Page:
OtterAquatics is reader-supported. When you purchase something through an outgoing link, we might earn an affiliate commission.

Butterfly Ram Care Guide

Table of Contents

  • Common Names: Butterfly ram, dwarf cichlid,

  • Scientific Names: Mikrophagus ramirezi, Apistogramma ramirezi, Papilochromis ramirezi

  • Size: 1,5 – 2 inches

  • Minimum Tank Size: 2ft (15 gal)

  • Planted Tank Compatible? Yes

  • Care or Experience Level: Medium

  • Preferred Diet: Live foods, sinking dried foods

  • Original Part of the World: Orinoco river system, Venezuela

  • Aggression Level: Shy

Butterfly Ram Behavior

The butterfly ram tends to be a shy fish, hanging back within protected areas until they are confident enough to come out into the open. 

They are benthic fish, meaning that they tend to stay towards the lower part of the tank, close to the substrate. They can often be seen taking substrate up into their mouths and spitting it out – this is completely natural behavior.

As juveniles, butterfly rams are able to live in small groups. However, as they mature and start pairing off, rams tend to get territorial, so they will need some of their own space. Most commonly, rams are kept as a pair.

Butterfly Ram Appearance

It is the appearance of these fish that makes them such a popular choice.

Their electric colors are a real drawcard, particularly the electric blue highlights, the orange forehead, and the black bands along the back.

The shape is also pleasing, with a high spiny dorsal fin and prominent ventral fins.

As a result of the fish’s striking appearance, there have been many varieties and strains bred for the aquarium trade.

The most common is the German blue ram, which highlights the blue. Another common strain is the ‘gold’ which highlights the orange coloring throughout the body.

New colorations are under development, including a deep black body with a blue-ish hint.

Longfin and lyretail varieties have also been bred.

Due to the popularity of this fish in the aquarium trade, the blue and gold strains are generally quite affordable and easily available.

However, it is worth spending a little more time to make sure that you are buying good quality stock.

The species has been overbred for the trade, and so the specimens at the cheapest local fish shop may be weak and die easily.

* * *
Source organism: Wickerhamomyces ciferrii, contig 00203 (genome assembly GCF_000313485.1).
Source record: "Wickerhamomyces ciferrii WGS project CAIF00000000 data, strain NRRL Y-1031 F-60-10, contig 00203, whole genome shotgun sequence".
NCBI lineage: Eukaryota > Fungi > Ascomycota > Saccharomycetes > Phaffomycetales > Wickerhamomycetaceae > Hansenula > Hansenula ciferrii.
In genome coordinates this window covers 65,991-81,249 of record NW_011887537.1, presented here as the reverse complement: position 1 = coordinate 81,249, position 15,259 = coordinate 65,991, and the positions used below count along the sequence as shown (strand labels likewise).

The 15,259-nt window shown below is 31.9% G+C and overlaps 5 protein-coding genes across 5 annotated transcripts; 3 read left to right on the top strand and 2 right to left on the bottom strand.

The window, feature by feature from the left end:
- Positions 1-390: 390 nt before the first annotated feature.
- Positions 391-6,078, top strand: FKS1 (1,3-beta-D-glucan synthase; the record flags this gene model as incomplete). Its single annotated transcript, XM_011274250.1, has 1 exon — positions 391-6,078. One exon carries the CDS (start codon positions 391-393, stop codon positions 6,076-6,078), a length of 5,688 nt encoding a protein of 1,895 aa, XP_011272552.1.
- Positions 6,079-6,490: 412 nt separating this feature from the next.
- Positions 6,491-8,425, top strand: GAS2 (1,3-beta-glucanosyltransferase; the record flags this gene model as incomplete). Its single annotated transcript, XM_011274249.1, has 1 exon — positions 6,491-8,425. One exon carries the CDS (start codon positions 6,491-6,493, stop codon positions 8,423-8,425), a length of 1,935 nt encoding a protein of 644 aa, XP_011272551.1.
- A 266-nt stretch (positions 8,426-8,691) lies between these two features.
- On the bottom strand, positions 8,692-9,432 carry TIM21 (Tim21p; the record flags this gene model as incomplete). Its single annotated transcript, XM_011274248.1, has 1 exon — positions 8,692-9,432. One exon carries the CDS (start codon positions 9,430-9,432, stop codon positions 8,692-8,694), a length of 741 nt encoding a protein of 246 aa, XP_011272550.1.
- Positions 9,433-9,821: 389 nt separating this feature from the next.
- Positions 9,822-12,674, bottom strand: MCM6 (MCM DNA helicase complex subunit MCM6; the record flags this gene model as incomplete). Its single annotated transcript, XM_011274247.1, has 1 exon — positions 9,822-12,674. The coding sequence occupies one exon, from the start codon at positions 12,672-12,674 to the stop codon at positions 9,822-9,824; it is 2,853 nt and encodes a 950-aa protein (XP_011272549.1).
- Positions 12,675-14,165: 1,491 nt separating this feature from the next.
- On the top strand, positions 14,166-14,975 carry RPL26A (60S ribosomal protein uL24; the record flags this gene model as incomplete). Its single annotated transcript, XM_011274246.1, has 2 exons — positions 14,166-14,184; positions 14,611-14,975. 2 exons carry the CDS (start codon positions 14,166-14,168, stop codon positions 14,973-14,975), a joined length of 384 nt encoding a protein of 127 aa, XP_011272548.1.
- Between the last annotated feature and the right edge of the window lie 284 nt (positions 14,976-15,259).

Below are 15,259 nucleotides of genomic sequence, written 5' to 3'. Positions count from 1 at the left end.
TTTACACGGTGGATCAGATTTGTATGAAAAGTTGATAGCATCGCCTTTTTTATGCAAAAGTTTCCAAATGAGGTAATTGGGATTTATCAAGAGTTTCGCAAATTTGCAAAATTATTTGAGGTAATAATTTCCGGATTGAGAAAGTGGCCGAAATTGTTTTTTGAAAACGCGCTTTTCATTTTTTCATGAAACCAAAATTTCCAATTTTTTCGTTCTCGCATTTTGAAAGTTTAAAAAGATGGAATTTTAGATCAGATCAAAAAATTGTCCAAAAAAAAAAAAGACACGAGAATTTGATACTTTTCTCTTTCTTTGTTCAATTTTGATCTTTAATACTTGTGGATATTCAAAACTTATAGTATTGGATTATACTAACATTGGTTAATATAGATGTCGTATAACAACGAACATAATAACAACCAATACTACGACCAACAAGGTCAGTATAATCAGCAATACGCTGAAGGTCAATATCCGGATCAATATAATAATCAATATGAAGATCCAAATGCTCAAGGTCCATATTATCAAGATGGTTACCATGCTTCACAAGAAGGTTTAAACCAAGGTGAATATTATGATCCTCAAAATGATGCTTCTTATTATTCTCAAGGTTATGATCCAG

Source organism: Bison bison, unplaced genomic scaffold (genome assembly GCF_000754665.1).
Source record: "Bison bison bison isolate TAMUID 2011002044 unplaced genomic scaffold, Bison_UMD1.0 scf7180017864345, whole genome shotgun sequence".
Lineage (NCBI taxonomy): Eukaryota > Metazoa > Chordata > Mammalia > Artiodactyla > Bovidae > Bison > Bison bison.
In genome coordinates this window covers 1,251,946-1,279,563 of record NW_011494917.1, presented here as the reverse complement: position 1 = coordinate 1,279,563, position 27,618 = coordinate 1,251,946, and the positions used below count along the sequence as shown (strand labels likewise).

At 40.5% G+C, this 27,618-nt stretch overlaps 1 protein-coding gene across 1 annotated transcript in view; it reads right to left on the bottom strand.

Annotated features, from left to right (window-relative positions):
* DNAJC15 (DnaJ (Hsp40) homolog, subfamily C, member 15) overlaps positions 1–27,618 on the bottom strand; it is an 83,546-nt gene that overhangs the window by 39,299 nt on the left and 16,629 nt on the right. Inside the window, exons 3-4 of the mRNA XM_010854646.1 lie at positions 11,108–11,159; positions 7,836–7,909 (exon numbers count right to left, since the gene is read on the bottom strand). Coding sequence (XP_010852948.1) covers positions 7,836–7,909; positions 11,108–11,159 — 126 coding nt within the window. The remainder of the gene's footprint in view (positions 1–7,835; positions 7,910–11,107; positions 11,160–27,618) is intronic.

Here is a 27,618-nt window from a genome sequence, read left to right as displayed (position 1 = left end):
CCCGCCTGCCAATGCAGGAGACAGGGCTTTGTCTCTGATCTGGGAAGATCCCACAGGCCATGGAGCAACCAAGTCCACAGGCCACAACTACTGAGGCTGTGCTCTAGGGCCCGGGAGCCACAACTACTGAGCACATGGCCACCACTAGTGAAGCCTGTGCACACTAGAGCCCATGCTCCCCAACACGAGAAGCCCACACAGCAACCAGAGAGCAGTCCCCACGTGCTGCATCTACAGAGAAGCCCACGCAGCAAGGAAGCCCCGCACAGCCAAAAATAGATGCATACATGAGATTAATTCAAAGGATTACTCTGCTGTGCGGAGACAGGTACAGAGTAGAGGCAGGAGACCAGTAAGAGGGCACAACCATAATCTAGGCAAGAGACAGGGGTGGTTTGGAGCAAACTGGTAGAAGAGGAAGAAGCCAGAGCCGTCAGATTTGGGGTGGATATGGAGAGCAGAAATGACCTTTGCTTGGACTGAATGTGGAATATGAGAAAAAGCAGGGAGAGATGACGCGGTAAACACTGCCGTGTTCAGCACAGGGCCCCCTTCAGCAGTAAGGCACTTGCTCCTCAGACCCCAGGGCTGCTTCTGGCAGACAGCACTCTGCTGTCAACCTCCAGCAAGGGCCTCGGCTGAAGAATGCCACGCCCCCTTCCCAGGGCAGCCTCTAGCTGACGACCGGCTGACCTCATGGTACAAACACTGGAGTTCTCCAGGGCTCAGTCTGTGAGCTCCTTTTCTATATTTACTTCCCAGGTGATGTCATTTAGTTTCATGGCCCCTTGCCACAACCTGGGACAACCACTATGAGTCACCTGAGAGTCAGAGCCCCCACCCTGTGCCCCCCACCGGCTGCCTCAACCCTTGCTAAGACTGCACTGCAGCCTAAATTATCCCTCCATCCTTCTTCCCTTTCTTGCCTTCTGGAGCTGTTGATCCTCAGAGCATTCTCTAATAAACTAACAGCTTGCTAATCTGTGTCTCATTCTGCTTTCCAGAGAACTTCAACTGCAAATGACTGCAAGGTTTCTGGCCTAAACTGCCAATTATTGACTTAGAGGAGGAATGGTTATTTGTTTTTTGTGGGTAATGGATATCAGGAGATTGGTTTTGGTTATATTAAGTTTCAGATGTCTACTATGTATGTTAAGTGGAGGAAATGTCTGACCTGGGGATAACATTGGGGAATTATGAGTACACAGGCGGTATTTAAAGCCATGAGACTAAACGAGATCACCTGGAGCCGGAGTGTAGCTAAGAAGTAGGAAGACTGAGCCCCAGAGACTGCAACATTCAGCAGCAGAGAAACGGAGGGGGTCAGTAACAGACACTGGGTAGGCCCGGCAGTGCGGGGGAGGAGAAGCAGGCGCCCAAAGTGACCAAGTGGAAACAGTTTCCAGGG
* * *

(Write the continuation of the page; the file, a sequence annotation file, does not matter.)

If you are interested in getting one of the more exotic strains, it may be worth trying to source directly from a local breeder or trusted import specialist.

Butterfly Ram Tank Conditions


As the ram is a fish from a river environment, it generally prefers a sandy substrate with a few smooth stones. Branches, tree roots and leaf litter would be ideal. There should be some shady spots for the fish to take refuge in when they feel the need.


However, they do tend to be quite tolerant of less natural layouts, and are generally not bothered by clay pots, plastic pipes, sunken ships and the like. As long as there are some secluded spots for security, they’ll be happy.


A key consideration for keeping the butterfly ram happy in your aquarium is that they like particularly warm water. A good range is 79-84°F. This immediately limits the other fish that can be kept with these rams, as that can be uncomfortably warm for many other tropical fish. 


Although the butterfly ram is native to a river environment, the Orinoco is a slow flowing river and the rams tend to be found close to the banks where the water is more still. Therefore generating a high flow through the environment in your aquarium is not important to this fish; in fact, calmer water is preferred.


These are small fish, often referred to as dwarf cichlids, and therefore can be kept healthily in a tank on the smaller side. Generally, a 2ft (15 gal) is considered the smallest comfortable size for a pair on their own.